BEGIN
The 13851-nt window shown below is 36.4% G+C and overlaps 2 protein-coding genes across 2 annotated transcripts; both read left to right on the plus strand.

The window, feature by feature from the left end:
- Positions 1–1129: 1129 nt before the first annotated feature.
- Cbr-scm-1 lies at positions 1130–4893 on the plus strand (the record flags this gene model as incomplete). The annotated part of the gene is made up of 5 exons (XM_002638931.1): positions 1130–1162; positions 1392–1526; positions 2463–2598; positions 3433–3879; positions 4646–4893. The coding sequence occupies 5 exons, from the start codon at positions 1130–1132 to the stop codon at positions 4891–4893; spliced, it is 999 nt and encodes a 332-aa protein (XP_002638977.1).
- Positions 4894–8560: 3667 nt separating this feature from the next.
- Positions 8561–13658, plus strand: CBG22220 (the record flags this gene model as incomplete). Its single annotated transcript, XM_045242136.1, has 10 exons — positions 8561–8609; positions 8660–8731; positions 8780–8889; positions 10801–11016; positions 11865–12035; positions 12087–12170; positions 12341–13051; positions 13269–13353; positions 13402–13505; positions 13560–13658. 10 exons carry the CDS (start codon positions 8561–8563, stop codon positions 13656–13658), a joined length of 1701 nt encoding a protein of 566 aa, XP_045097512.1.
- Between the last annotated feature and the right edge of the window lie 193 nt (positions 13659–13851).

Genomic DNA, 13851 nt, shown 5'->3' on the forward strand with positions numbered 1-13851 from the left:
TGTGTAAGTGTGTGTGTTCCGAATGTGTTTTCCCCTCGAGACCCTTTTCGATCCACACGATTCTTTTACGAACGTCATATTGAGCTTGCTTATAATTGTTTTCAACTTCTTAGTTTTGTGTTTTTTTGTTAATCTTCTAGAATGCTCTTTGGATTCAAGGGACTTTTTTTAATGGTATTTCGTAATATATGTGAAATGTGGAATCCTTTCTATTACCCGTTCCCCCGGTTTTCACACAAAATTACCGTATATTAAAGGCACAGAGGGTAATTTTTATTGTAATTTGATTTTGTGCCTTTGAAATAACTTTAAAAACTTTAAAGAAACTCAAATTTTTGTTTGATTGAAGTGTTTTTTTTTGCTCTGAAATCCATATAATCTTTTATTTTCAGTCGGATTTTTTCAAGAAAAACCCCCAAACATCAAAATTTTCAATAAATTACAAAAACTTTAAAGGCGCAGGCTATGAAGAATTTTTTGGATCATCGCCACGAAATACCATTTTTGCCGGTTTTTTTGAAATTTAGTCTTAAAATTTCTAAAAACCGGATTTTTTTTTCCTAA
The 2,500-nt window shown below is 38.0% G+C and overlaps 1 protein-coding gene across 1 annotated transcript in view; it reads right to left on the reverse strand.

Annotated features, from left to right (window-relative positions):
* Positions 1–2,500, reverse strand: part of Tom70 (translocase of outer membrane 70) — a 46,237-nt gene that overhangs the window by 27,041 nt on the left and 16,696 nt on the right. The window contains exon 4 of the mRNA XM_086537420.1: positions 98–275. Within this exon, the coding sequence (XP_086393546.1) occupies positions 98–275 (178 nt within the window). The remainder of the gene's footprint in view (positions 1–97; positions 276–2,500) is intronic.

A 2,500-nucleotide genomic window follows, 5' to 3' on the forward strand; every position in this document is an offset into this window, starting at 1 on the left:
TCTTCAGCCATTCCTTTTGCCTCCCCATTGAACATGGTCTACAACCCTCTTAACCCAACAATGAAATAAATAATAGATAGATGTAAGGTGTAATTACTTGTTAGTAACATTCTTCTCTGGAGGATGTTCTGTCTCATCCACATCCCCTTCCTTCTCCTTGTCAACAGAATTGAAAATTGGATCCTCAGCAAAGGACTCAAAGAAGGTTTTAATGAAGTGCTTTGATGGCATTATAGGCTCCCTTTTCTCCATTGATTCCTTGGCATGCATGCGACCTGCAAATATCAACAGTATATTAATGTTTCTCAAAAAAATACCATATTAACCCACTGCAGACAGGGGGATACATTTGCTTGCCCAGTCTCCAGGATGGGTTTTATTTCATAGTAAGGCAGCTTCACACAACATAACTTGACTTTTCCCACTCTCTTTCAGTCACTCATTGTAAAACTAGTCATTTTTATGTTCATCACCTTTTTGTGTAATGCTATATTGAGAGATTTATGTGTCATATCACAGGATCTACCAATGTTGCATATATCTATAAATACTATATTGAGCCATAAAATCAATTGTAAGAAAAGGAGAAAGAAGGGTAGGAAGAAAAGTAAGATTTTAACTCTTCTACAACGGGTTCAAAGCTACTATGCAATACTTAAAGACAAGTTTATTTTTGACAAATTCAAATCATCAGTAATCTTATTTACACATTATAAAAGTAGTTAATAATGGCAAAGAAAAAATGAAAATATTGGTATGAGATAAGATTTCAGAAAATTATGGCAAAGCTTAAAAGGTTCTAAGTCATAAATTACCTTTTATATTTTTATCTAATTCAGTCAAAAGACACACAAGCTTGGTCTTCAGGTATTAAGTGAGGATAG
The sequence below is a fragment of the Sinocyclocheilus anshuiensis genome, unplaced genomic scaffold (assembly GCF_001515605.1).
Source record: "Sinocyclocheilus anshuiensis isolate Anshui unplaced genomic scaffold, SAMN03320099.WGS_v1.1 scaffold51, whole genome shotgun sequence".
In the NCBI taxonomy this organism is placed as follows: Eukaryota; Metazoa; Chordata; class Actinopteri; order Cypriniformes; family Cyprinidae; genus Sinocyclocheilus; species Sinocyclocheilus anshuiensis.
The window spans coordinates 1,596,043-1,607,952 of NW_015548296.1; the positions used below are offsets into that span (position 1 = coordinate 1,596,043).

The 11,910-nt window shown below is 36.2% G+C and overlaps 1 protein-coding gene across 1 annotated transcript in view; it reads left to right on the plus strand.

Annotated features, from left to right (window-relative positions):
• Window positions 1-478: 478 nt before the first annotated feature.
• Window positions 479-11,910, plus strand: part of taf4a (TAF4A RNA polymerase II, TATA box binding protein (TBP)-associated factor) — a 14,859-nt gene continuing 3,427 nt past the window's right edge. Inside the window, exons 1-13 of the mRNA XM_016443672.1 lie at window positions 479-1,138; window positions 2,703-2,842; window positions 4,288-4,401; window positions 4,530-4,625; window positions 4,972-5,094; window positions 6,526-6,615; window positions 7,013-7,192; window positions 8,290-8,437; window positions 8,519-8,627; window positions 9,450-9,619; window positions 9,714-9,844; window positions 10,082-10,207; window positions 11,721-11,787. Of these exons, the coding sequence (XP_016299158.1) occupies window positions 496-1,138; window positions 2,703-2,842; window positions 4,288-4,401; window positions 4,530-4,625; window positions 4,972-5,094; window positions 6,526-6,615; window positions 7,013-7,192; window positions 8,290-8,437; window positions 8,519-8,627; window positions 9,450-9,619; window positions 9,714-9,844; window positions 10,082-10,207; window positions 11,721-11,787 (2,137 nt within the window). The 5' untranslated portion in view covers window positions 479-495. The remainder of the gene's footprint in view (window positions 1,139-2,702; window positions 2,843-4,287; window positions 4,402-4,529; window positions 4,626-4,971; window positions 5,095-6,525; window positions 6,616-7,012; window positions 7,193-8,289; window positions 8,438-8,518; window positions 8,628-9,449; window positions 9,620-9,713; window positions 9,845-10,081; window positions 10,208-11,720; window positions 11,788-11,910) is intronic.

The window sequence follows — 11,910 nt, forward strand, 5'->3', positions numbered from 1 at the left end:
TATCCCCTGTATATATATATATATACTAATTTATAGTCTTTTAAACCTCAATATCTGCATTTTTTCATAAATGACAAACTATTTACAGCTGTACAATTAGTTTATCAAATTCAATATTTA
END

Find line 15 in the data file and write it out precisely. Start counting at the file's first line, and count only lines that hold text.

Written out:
The sequence below is a fragment of the Sinocyclocheilus anshuiensis genome, unplaced genomic scaffold (assembly GCF_001515605.1).